more advice for Princes

A prince is further esteemed when he is a true friend or a true enemy, when, that is, he declares himself without reserve in favour of some one or against another. This policy is always more useful than remaining neutraL.
Niccolo Machiavelli

One of my superstitions has always been when I started to go anywhere, or do anything, not to have to turn back until the thing intended was accomplished.
U.S. Grant

He and Augustus had discussed the question of leadership many times. "It aint complicated," Augustus maintained. "Most men doubt their own abilities. You don't. It's no wonder they want to keep you around. It keeps them from having to worry about failure all the time."
Lonesome Dove, Larry McMurtry

Like boxers, politicians who duck fights soon lose the stomach for any fight.
Tom Bethell


From BGH
To The War on US
Every Calculation
Has Been All About Russ.



So former uber-senator Chuck Chvala finally cut his best deal and pled to two felonies in the caucus scandal. Could Scott Jensen be far behind? It's interesting to speculate on how the two most powerful men in state government, excepting miscellaneous Governors, ended up charged with felonies and fighting for their very freedom. I seldom believe in conspiracy theories, but a movement of some kind is responsible for these guys going down. I'm convinced it has most to do with the "everything it takes" approach that these guys brought to the table. First Scott, and then Chuck, set out to consolidate power and use all of the tools at their disposal t keep winning and stay in charge. No other WI leaders, before or since, have led their majorities with with such chutzpah and hubris. Now, Chuck took this all to much higher unethical heights than did Scott. But they both were ruthless in winning the wars of both the campaign and the legislature. Those who wanted something from the Legislature in this era had to go through Jensen and Chvala to get it done. And as many of you may recall, that began to be exceedingly difficult for all. Chuck blocked anything on the WMC wish-list and Scott smashed WEAC's hopes. If Scott liked you, usually Chuck hated you and vice versa. The pressure cooker of the Wisconsin State Legislature wasn't working for too many of the powers that be. Then Chuck and Scott got indicted. Insiders were relieved. Weaker types took power.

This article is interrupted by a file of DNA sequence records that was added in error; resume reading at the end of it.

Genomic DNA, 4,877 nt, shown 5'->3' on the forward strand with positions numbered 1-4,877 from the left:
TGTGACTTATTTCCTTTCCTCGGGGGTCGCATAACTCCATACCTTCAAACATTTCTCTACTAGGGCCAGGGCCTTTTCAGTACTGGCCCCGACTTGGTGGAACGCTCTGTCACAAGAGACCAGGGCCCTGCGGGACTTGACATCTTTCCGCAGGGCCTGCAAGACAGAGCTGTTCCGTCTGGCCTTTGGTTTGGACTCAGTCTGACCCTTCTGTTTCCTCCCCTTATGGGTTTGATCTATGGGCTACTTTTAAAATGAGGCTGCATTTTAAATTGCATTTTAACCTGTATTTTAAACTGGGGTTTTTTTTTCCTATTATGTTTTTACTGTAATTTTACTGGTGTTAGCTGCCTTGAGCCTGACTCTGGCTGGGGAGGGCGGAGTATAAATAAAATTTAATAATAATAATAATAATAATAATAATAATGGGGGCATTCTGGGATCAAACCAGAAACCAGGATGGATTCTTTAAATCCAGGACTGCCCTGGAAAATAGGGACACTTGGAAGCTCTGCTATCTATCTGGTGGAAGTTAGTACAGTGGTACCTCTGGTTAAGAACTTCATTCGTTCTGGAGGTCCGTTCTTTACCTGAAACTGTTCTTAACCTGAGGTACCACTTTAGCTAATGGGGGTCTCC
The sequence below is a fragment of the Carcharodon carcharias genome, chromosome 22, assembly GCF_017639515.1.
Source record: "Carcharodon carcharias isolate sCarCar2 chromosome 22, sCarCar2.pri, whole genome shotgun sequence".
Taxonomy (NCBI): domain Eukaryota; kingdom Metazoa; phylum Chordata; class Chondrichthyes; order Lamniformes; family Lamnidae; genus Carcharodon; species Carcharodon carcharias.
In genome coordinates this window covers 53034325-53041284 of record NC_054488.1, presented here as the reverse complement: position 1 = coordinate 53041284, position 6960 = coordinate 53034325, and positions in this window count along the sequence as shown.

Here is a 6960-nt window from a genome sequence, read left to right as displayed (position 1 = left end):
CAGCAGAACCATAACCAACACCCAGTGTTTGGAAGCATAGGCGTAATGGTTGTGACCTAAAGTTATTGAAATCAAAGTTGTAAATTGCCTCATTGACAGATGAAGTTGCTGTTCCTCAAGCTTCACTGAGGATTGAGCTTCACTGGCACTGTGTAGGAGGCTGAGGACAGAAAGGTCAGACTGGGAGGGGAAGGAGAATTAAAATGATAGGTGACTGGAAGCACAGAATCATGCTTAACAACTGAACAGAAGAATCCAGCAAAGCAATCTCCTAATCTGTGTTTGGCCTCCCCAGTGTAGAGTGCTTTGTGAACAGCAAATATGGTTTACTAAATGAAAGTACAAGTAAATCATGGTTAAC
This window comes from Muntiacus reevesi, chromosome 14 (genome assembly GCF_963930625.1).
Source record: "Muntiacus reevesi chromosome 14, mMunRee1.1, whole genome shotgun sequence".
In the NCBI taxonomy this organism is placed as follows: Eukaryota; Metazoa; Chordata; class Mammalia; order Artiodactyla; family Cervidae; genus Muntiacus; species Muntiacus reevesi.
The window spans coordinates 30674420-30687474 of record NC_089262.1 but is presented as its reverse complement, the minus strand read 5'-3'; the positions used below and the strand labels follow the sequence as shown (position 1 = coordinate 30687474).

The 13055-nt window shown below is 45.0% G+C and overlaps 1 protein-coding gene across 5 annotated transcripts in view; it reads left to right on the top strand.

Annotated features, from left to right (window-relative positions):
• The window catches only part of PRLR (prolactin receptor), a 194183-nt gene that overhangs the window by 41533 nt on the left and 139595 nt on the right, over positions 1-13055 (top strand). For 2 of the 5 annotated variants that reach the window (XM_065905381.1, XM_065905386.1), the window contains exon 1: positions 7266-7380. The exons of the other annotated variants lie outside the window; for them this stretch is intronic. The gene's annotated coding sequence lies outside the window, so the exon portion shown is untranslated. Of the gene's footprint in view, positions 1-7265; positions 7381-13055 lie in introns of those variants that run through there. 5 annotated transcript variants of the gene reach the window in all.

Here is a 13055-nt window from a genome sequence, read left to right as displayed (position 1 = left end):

Interestingly, the other caucus leaders at the time, Shirley Krug and Mary Panzer, escaped prosecution for their state employee campaign operations. They ran caucuses that broke the same rules, if a bit more ineffectively. But they weren't charged with felonies despite wide evidence of similar wrongdoing in the John Doe archives. It's all very curious. Scott and Chuck were a problem for many, and now they are not.

The Lautenschlager Follies

People seem to be getting all up in arms about yesterday's letter from 10 Assembly Democrats urging Dane County Executive Kathleen Falk to run against incumbent Peg Lautenschlager for Attorney General. Marty Beil, angry state union guy, immediately blasted the legislators as cowardly turncoats who can't even get their own house in order. I have to disagree with poor Marty. Any objective analysis of this race would conclude that Lautenschlager is dead in the water and needs to be replaced. Every single Republican in Wisconsin would prefer to have drunk-driving, business-suing, state-car driving Lautenschlager as the opponent for Bucher or Van Hollen. Democrats who place loyalty above that reality are simply fools. And yes, Assembly Democrats cannot get their own house in order but at least they are stepping up to the plate and trying to keep the AG spot in their column. Falk could win, while Peg certainly will not. That's exactly the kind of hard-headed assessment that Marty Beil should wish for from his dwindling supply of allies in the Legislature.

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It is a sin to believe evil of others, but it is seldom a mistake.
H.L. Mencken

Why I'm Here

"The credit belongs to the man who is actually in the arena; whose face is marred by sweat and blood; who strives valiantly; who errs and comes short again and again because there is no effort without error and shortcoming; who knows the great enthusiasms, the great devotion, spends himself in a worthy cause; who at best knows in the end the triumph of high achievement; and who at worst, if he fails, at least fails while daring greatly, so that his place shall never be with those cold and timid souls who have never tasted victory or defeat."